And why would the internet produce more tribalism? You can, if you like, make a walled garden of the internet, only conversing with 'your' people and only reading 'your' writers and only consuming 'your' news media, but you could just as easily do that without the internet. What the internet has made easier is acquiring knowledge and access to a vast number of differing outlooks. On net that seems detrimental to tribalism, not a boon for it.
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  3. Nu'maaN

    Nu'maaN Anu'naki, Nuqqa.

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    it is pretty long, only got quarter way down, will continue later.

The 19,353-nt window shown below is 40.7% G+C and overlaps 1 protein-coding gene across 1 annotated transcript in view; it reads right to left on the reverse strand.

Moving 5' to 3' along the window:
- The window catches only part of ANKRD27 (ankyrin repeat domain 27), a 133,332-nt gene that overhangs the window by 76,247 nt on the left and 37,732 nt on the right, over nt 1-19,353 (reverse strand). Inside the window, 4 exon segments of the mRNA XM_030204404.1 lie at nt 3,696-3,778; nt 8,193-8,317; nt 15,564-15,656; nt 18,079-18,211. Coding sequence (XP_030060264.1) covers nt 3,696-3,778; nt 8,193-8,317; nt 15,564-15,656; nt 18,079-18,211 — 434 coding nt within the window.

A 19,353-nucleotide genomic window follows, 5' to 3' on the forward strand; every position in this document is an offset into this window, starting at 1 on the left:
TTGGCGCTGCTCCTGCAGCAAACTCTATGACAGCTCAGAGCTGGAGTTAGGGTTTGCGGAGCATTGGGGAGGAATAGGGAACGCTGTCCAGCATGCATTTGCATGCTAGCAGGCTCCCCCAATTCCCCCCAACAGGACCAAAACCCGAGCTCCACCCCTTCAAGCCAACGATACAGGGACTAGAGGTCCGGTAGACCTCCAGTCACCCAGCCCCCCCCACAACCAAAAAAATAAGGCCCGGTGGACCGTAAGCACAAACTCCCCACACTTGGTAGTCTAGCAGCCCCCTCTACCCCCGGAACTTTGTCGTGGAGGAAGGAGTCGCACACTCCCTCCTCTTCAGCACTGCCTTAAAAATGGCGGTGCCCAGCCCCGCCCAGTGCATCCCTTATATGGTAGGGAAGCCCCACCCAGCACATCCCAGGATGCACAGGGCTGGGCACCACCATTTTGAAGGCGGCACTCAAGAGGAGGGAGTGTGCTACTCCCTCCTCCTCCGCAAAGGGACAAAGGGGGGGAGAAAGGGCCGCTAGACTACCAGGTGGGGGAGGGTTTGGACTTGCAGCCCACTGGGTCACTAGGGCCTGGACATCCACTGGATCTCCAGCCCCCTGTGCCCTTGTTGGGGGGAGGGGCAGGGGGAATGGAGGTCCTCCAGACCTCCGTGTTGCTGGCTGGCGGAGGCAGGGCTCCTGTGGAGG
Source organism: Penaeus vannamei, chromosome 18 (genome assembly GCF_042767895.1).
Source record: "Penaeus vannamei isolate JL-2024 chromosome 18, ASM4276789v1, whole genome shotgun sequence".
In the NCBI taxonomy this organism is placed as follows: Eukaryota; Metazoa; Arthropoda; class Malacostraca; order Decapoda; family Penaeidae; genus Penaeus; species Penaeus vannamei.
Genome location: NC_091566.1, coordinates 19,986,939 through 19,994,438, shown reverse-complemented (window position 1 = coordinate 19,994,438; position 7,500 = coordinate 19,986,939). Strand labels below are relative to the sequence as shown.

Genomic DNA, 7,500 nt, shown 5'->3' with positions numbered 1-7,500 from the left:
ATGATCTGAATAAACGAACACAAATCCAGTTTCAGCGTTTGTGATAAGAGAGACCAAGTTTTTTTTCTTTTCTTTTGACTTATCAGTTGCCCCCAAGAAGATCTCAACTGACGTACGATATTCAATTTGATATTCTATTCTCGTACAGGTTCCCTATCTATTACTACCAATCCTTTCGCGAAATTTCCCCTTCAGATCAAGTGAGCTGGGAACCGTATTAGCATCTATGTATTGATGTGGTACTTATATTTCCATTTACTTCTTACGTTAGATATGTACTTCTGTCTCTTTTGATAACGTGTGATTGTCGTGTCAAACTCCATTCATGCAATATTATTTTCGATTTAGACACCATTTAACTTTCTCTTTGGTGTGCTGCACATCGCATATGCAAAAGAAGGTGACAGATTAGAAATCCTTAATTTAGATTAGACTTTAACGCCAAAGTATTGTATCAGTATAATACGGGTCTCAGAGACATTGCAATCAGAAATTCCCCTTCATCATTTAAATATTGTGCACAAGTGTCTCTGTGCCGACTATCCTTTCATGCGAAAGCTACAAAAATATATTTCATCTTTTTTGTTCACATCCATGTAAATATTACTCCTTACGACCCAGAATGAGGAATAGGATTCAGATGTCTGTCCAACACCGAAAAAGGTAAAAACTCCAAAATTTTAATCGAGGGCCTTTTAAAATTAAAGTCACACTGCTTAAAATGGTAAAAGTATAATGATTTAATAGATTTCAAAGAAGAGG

this is true, we have gotten used to it pretty quickly.

    will read the rest later, seems interesting.

    :numaan:
    test
  4. Riz

    Riz Well-Known Member

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    The reason why it could is because our lives are getting more and more integrated with the internet.

    I would compare it to something like the technological developments in travel. Humans have always travelled around, so when the car was developed you could say "although a car will allow your travels to unfold in a larger way, I can't see what real differences it will produce" (and likewise for aeroplanes). But I don't think many people would disagree that advances in travel have massively shifted global dynamics and behaviour.

    As neuropsychology develops to integrate technology into the brain more and more, I can't see how there isn't at least the potential for it to create "qualitative differences".